ManagingPaid Staff and Service Volunteers Staff
Keepingemployees engaged and motivated is central to the long term successof any organization. Identifying the motivational needs of theemployees is, therefore, among the key responsibilities ofexecutives. The issue of managing paid and service volunteers is ofparticular importance to a nonprofit organization because theorganization may not have the financial capacity to competeadequately with organizations whose primary focus is profitmaximization. Besides, the prevalence of volunteers in the workforcepresents a unique challenge the management of employees in anonprofit organization(Worth 229).The following is a summary of chapter nine of the course bookanalyzing the dynamics of managing both paid staff and servicevolunteers.
Thetotal compensation model is the first method through which executivescan address the motivational needs of their workforce. The modelappreciates that in the modern business characterized by theprinciples of capitalism, it is difficult for nonprofit organizationto compete on the market based way in compensating employees.Consequently, it is important to view volunteers as opportunities toenhance productivity at relatively lower operational costs, but withthe possibility of retaining them in the organization similar to thepractice in mainstream business practice(Worth 235).To this end, the total compensation model identifies a hierarchy ofneeds which managers can use as a framework to understand themotivational needs of employees.
Atthe bottom of the pyramid is the need for receive materialcompensation. Unlike employees in for-profit organizations, employeesin nonprofit organizations have material compensation as the least oftheir concerns(Worth 237).The reason for that is they are passionate about the course. Secondfrom the bottom of the happiness quotient for employees andvolunteers is the need to have a social interaction which representssocial compensation. Besides, employees feel more motivated if theywork in an engaging work environment where they feel personallyappreciated and as part of a group. Psychic compensation is the thirdof the four levels of needs for employees and volunteers. Itaddresses the emotional need of people and the need of individuals tofeel useful in the pursuit of a broad objective. Finally, spiritualcompensation is the ultimate aim of employees and volunteers. Theywant to believe that their actions give them life meaning and purposeand share in the vision and mission of the organization(Worth 238).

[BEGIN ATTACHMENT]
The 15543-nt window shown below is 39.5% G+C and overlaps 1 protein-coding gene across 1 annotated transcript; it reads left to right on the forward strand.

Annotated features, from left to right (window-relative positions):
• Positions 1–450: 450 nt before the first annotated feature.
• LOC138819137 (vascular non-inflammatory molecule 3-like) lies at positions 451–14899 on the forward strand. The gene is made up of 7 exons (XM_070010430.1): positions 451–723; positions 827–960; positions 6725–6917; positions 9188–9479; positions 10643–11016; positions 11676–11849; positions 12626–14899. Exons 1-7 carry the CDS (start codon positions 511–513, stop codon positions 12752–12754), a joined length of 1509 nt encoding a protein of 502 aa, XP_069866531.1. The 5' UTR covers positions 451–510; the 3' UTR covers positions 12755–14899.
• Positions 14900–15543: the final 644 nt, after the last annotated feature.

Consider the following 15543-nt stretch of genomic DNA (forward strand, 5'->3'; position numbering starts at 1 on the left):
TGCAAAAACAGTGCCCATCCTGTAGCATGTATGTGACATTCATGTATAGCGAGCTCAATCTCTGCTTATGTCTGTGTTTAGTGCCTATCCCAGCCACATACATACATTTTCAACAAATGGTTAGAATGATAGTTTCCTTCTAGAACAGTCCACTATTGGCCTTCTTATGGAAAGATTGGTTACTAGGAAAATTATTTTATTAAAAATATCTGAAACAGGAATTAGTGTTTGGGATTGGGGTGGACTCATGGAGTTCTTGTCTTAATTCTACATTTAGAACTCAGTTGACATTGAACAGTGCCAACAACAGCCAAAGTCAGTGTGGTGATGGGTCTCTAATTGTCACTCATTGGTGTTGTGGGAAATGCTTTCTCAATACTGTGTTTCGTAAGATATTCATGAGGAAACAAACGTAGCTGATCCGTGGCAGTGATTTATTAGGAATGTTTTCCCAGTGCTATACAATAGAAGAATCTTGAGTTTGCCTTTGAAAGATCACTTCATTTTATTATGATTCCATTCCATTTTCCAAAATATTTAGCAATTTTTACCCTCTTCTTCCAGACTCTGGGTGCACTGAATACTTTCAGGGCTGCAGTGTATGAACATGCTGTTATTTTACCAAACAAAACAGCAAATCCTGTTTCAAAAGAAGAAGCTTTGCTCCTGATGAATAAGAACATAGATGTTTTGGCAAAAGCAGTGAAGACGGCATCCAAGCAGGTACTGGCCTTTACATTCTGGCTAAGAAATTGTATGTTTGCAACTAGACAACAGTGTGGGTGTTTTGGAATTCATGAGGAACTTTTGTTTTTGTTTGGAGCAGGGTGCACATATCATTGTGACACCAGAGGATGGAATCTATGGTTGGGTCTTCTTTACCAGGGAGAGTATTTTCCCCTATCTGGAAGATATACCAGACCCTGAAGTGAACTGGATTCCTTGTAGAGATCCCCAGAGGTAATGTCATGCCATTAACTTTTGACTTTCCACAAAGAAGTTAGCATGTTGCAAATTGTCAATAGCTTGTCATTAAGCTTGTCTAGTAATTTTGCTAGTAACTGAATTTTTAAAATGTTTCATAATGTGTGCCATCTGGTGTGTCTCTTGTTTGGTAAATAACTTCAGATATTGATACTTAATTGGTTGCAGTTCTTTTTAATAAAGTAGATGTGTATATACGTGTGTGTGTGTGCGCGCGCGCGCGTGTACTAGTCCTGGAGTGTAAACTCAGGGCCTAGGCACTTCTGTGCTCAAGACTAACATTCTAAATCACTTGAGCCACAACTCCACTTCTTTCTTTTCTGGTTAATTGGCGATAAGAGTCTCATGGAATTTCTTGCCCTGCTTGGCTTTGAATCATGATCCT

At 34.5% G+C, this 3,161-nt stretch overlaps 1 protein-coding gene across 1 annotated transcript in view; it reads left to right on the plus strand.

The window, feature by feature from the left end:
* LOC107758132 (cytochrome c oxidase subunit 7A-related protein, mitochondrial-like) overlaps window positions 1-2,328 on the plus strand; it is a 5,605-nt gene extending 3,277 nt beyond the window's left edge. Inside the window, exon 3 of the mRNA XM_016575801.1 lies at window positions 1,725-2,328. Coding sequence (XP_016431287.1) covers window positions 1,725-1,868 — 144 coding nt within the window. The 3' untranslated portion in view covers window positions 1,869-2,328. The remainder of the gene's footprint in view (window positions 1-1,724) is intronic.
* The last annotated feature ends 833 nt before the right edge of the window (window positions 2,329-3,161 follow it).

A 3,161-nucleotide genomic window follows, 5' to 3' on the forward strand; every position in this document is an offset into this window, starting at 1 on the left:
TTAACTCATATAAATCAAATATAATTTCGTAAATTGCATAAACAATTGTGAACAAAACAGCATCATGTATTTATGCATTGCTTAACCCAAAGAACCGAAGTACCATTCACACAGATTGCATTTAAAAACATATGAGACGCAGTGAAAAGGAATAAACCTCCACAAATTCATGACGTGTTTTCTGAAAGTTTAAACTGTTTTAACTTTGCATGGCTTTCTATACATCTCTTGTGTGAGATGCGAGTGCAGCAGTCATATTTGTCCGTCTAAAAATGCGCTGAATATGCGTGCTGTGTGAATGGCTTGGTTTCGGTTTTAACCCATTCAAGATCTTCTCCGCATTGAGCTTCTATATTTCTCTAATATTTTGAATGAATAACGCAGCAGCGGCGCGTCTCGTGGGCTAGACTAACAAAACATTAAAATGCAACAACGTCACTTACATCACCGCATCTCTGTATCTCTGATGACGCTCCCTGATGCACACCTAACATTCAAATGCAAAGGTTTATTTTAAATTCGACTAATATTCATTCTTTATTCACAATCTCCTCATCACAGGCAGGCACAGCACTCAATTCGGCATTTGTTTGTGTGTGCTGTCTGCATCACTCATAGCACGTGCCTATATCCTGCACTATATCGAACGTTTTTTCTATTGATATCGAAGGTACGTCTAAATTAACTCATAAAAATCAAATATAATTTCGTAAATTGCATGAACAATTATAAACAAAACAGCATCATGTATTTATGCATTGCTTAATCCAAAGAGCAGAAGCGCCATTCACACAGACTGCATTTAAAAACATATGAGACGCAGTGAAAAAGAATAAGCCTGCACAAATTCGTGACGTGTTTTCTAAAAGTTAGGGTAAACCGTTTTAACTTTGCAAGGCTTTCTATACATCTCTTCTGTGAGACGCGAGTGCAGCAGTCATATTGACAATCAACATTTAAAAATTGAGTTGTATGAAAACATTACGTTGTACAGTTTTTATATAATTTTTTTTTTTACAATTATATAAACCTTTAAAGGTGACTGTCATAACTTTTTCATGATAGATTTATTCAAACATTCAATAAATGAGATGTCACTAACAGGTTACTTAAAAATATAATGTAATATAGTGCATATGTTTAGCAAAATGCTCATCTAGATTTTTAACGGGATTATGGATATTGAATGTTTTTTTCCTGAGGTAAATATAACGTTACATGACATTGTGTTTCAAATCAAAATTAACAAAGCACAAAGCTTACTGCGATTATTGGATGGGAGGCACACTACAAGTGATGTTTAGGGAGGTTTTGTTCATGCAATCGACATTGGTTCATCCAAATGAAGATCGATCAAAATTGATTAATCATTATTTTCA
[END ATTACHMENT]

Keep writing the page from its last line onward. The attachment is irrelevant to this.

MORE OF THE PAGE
Theauthors note that not all employees or volunteers are interested inachieving the four levels of compensation. Consequently, it isincumbent on the nonprofit organization manager to ascertain thecompensation needs of the staff and develop appropriate remunerationstructures(Worth 240).In this regard, it is essential for executives to manage the processof hiring volunteers. The first step is to establish the reason whyindividuals volunteer. Among the reasons include enhancingself-worth, learning, giving back to society, finding meaning in lifeand enhancing career growth(Worth 245).It is worth noting that these motives fall under the socialcompensation in the hierarchy of needs. Consequently, managers shouldknow that volunteers cannot be viewed as cost-free assets. Eventhough they may not impose huge cost implications, they requirecompensation through others means. They should, therefore, be madeuseful through three processes namely ascertain their role in theorganization, recruit them and put them in the appropriate segment,and align their jobs with skills and individual interests. Asuccessful implementation of the three processes ensures thatvolunteers are given the opportunity to learn, grow, and find theirplace in the organization(Worth 252).
Aftervolunteers have fit into the organization and demonstrated alignmentinto the long-term objectives, it is critical that the executivesfind the best moment to confirm them as paid staff of theorganization. Despite the fact that material compensation is theleast of their interests, confirmation makes them feel that theirefforts in the organization have been recognized, which enhancestheir self-esteem(Worth 256).Because the distinction between paid and non-paid staff is becomingblunt by the day, it is critical to integrate volunteers into thelarger personnel management system where their needs can be matchedwith a compensation scheme which makes them feel part of the team.
Tosum up, it is evident that the line between the roles of paid andnon-paid staff has been eliminated over time. Also, the value ofhaving volunteers in an organization can only be unlocked if themanagers use a systematic system to understand the compensation needsof the volunteers before they bring them on board. The TotalCompensation Model is a useful tool for analyzing the needs ofvolunteers and identifying ways of balancing their needs with thoseof paid staff. Besides, the model provides a framework forintegrating volunteers into the full personnel management system ofan organization.
Worth,Michael J. NonprofitManagement: Principles And Practice.4th ed. Washington: SAGE Publications, 2016. Print.